Booming demand for organic foods is forcing producers and ingredients suppliers to seek new supply channels to meet orders, according to an international market analyst. While forecasts for organic produce predict robust growth for many years, undersupply remains an issue that has forced companies out of business or lines to be discontinued. The United States imports about $1.5 billion of organic products but exports only $150 million.
"Shortage of organic products is making producers look outbound for raw materials," said Amarjit Sahota, director of the London-based consultancy Organic Monitor. "Increasing volumes of organic fruit, vegetables, grains, seeds, beans and herbs are being imported into the United States. Finished products are also imported to meet consumer demand. Nearly all market sectors would grow at much higher rates if sufficient supply were available."
Organic orange juice and milk supplies have also spectacularly failed to keep pace with demand. "Lack of organic milk has caused many retailers to have empty shelves," Organic Monitor reported. Partly influenced by hurricane-affected orange crops in Florida, one large organic orange juice supplier has pulled out of the market, a move Organic Monitor estimates may shrink overall volumes by 20 percent in 2006. Another juice producer, La Farge, Wis.-based Organic Valley, has discontinued its organic grapefruit juice line.
"With American demand for organic foods expected to strengthen in the coming years, supply shortages are likely to continue. Unless more American farmers consider converting to organic practices, exporters are likely to capitalize on this lucrative market," Organic Monitor said. Organic Monitor notes a similar situation in the U.K. organic milk market, where research highlighting the nutritional superiority of organic milk has spurred increased sales of as much as 30 percent and led to shortages.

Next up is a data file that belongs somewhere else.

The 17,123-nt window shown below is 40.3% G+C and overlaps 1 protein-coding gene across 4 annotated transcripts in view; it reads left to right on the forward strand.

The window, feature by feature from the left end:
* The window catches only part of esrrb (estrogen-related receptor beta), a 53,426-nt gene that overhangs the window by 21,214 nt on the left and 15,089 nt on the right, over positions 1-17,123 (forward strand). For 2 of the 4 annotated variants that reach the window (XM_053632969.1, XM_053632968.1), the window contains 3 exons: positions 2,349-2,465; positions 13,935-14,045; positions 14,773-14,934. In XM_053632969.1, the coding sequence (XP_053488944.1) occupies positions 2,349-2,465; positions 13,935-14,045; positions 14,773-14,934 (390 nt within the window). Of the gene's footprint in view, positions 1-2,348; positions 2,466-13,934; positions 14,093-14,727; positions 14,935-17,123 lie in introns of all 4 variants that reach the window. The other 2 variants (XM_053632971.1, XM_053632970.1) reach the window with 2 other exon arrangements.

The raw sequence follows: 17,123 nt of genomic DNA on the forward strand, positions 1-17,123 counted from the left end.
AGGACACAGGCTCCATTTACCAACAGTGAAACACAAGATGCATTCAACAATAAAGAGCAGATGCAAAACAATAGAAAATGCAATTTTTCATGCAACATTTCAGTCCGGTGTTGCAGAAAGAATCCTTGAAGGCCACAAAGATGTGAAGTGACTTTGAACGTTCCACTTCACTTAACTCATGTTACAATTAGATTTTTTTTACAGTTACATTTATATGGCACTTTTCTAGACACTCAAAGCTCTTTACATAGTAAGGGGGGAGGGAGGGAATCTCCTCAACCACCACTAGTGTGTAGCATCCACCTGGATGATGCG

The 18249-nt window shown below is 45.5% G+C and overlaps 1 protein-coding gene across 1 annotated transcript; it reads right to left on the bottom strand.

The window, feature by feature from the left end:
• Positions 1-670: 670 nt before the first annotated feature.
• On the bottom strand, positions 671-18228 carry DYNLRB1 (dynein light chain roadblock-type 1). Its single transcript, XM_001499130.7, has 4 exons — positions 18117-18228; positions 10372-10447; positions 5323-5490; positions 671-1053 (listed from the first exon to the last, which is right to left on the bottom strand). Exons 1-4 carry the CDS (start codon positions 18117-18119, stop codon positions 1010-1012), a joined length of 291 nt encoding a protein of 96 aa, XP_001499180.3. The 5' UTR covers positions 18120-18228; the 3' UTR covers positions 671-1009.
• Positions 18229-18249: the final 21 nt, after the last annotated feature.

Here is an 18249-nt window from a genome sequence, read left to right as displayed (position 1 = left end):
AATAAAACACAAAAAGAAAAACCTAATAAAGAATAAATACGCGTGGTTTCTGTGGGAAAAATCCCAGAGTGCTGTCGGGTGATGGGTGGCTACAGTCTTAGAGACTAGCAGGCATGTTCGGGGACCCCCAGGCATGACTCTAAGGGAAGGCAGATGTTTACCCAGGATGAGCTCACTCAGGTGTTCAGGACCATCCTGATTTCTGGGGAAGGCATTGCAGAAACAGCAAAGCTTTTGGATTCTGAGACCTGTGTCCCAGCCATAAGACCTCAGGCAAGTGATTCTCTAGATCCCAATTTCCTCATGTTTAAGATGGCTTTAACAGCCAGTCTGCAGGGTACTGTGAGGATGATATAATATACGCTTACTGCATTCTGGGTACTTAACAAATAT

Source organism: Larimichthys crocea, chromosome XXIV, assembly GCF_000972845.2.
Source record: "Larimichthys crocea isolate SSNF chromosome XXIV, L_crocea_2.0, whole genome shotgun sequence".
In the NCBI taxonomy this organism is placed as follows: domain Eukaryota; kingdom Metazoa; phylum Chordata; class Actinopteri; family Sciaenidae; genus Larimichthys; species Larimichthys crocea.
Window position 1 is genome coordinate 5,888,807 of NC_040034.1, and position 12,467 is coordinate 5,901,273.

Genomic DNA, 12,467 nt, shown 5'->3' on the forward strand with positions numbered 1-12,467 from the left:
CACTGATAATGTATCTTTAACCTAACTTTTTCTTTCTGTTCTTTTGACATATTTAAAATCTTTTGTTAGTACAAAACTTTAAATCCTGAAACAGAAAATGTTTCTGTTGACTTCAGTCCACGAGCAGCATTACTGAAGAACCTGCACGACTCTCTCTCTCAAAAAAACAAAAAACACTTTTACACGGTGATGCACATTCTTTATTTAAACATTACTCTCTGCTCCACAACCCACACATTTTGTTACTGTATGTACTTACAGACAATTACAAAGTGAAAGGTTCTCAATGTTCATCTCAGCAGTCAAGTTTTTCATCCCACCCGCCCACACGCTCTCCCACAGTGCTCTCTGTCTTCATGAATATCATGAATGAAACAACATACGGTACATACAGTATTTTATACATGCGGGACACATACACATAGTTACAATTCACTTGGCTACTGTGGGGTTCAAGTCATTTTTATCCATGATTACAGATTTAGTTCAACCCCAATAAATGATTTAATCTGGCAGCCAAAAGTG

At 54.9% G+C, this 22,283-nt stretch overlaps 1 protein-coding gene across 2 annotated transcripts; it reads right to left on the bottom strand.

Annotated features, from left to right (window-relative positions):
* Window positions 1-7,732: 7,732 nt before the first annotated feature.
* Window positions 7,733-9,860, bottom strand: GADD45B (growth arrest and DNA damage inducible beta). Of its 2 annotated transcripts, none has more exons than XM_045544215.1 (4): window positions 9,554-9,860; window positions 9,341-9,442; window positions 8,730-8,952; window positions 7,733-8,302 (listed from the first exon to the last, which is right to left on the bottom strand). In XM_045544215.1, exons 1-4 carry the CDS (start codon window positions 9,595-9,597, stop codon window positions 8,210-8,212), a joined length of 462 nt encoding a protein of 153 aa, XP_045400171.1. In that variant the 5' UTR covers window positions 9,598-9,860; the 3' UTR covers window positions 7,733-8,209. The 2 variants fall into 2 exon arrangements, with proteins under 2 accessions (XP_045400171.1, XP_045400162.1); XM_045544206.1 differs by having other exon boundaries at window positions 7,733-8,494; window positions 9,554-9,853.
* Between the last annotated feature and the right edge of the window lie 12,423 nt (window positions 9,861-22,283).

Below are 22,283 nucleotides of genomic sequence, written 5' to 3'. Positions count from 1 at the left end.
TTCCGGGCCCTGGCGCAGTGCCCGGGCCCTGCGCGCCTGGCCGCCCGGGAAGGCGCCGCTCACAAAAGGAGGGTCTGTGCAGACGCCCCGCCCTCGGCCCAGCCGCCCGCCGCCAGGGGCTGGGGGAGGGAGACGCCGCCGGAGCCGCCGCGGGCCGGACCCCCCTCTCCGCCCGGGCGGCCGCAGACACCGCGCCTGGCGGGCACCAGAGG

The organic ingredients market is also struggling to meet demand in certain sectors. Organic yogurt producer, Londonderry, N.H.-based Stonyfield Farm, for example, is in the process of establishing links with New Zealand suppliers to guarantee supply of organic milk powder.
Ingredients currently listed on the Organic Trade Association's "ingredients wanted" Web site include apple dry fiber, dry marine algae, brown rice protein, myrrh powder, glycerin and fructose.
Tom Newmark, president of Brattleboro, Vt.-based New Chapter, was less concerned with undersupply. "Because we are an established player, we have great relationships with our suppliers worldwide," he said.
Prescott Bergh, sales manager at Hudson, Wis.-based organic oils, chocolates and starch-based sweeteners supplier Ciranda, said the climate is driving innovation among ingredients suppliers. "It will be interesting to see how far they can push the boundaries to meet organic criteria," he said. "The market is much more robust, with much larger volumes, larger companies, more variety of products on the market.
"One thing I would advise is that if a company wants an organic ingredient they can't find, don't be afraid to ask for it. I know a lot of our product innovation begins with the requests of customers."
Shane Starling is the news editor of Functional Foods & Nutraceuticals.
Natural Foods Merchandiser volume XXVII/number 2/p. 1